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Volume 18 Supplement 1

19th Annual SCMR Scientific Sessions

  • Poster presentation
  • Open Access

Left atrial dilation in patients with heart failure and preserved ejection fraction: Value of CMR Simpson method

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Journal of Cardiovascular Magnetic Resonance201618 (Suppl 1) :P290

https://doi.org/10.1186/1532-429X-18-S1-P290

  • Published:

Keywords

  • Atrial Fibrillation
  • Sinus Rhythm
  • Left Atrial
  • Intraclass Correlation Coefficient
  • Left Atrial Volume

Background

Left atrial (LA) dilation is an important prognostic indicator in heart failure. CMR provides the gold standard for LA volume estimation using the volumetric short axis Simpson method. However, this requires the acquisition of additional images with breatholding which can be difficult in patients with heart failure. We investigated whether volume calculated by the biplane area-length method from CMR and echocardiography were appropriate alternatives in a cohort of patients with heart failure and preserved ejection fraction (HFpEF).

Methods

25 patients with HFpEF (age 74 ± 6 years, 15 male) underwent up to 3 CMR and 3 echocardiography studies each giving a total of 72 scans for each modality. CMR and echo were undertaken the same day. SSFP cine imaging with contiguous stack of short-axis images across the LA was taken to calculate LA volume using Simpson method. Standard 2 chamber and 4 chamber were also obtained to calculate LA volume using biplane area-length method from both CMR and echo. The biplane area-length method volume was calculated using the equation 8/3π*A1*A2*L where A1 and A2 were the areas in the 2 and 4 chamber and L was the shortest linear measurement parallel to the atrial septum in the 2 or 4 chamber view.

Results

72 studies were performed in total. 43 studies were performed during Atrial Fibrillation (AF), and 29 in sinus rhythm (SR). The absolute LA volumes using the three methods with the standard deviation are shown in Figure 1. Compared to the volumetric short axis technique, the echo area-length method underestimated LA volume in both SR (p=0.0009) and AF (p=<0.0001). CMR area-length showed a trend to overestimation of the LA volume in SR (p=0.053) but not in AF (p=0.927).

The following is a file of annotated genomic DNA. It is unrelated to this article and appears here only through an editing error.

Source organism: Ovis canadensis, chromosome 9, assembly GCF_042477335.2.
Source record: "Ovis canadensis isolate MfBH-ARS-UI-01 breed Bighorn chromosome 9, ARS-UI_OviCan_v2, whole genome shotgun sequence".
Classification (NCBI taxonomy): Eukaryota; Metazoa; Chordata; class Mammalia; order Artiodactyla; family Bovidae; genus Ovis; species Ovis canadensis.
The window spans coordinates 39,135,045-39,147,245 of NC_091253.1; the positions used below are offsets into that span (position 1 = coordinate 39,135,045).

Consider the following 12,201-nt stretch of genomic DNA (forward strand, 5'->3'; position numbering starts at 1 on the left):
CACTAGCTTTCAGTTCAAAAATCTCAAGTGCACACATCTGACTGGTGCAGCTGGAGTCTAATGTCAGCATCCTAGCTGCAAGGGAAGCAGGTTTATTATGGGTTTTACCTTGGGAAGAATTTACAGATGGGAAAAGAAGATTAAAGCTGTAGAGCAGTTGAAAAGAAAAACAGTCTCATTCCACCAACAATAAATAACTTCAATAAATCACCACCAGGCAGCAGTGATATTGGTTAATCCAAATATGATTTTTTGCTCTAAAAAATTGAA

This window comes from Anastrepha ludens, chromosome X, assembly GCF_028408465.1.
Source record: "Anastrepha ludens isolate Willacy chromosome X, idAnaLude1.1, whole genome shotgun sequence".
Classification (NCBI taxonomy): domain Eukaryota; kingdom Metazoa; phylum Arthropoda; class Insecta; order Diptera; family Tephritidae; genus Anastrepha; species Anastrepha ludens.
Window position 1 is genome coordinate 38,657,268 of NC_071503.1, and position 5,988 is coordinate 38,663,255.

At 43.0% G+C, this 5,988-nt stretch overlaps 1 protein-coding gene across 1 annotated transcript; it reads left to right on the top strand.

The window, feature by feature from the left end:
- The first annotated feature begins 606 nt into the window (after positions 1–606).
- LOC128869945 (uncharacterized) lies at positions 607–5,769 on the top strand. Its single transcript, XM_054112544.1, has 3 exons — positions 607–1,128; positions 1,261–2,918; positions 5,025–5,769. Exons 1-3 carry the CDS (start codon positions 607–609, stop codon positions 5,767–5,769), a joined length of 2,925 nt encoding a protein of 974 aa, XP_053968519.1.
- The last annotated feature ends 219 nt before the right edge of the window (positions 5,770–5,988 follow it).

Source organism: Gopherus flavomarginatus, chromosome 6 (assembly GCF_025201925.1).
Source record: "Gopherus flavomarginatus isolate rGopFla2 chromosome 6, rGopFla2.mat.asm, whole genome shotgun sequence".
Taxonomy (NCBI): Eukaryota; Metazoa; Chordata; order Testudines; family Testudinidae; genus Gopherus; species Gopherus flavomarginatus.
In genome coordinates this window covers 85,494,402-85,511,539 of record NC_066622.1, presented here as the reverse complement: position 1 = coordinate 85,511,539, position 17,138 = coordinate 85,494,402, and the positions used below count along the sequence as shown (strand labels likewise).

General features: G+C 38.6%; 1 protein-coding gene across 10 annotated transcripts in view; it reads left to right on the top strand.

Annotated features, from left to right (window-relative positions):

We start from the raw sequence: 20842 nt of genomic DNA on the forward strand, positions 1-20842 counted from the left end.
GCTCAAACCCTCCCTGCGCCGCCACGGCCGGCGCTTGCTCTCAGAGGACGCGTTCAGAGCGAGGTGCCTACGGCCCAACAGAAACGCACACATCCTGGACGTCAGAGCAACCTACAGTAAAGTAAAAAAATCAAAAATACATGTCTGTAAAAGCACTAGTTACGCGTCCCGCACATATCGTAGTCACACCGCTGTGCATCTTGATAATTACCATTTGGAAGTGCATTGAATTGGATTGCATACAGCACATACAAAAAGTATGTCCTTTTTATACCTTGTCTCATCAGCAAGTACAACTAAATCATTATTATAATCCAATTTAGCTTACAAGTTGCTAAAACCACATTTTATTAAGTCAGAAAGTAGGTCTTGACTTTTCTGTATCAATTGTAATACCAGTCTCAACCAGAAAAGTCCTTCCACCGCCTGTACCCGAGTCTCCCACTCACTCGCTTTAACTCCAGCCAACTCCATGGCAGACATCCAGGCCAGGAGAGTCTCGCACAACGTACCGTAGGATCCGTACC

Intraclass correlation coefficients (ICC) and mean bias with 95% confidence intervals using the Bland-Altman plot method between the techniques are presented in the Tables in Figure 1 and 2. There was good agreement between LA volume derived from short axis stacks and the area-length method on CMR (ICC=0.94), and this relationship was preserved in patients with AF. Comparison of LA volume derived from echocardiography with the CMR short axis stack suggested good agreement when the LA volume was normal but a trend to systematic underestimation by echocardiography in patients with pathological left atrial enlargement (Figure 1). This trend was more pronounced in patients with AF.
Figure 1
Figure 1

Table on the left showing the LA volume as estimated using area-length method from CMR and echocardiography comparing these to the gold standard CMR Simpson method. On the right, Bland-Altman of the Echo LA size compared to the CMR Simpson, showing that at normal volumes echocardiography performs well. However at higher LA volumes (>150 mls) echocardiography systematically underestimates compared to the gold standard.

Figure 2
Figure 2

Table showing the correlation between the three methods in the SR, AF and the combination of the two. CMR area-length method provided an accurate alternative to the gold standard, whereas echocardiography was less reliable particularly in AF.

Conclusions

In a cohort of patients with HFpEF, CMR area-length method for estimating LA volume in both SR and AF correlated and agreed well with the gold standard CMR Simpson LA volumetric stack method. This suggests that in patients with HFpEF area-length volume calculation of LA is reliable and can be considered to shorten scan duration. Echocardiographic data, especially in AF, appeared less accurate.

Authors’ Affiliations

(1)
CMR, Royal Brompton Hospital, London, United Kingdom
(2)
National Heart and Lung Institute, Imperial College London, London, United Kingdom

Copyright

© Vassiliou et al. 2016

This article is published under license to BioMed Central Ltd. This is an Open Access article distributed under the terms of the Creative Commons Attribution License (http://creativecommons.org/licenses/by/4.0), which permits unrestricted use, distribution, and reproduction in any medium, provided the original work is properly cited. The Creative Commons Public Domain Dedication waiver (http://creativecommons.org/publicdomain/zero/1.0/) applies to the data made available in this article, unless otherwise stated.

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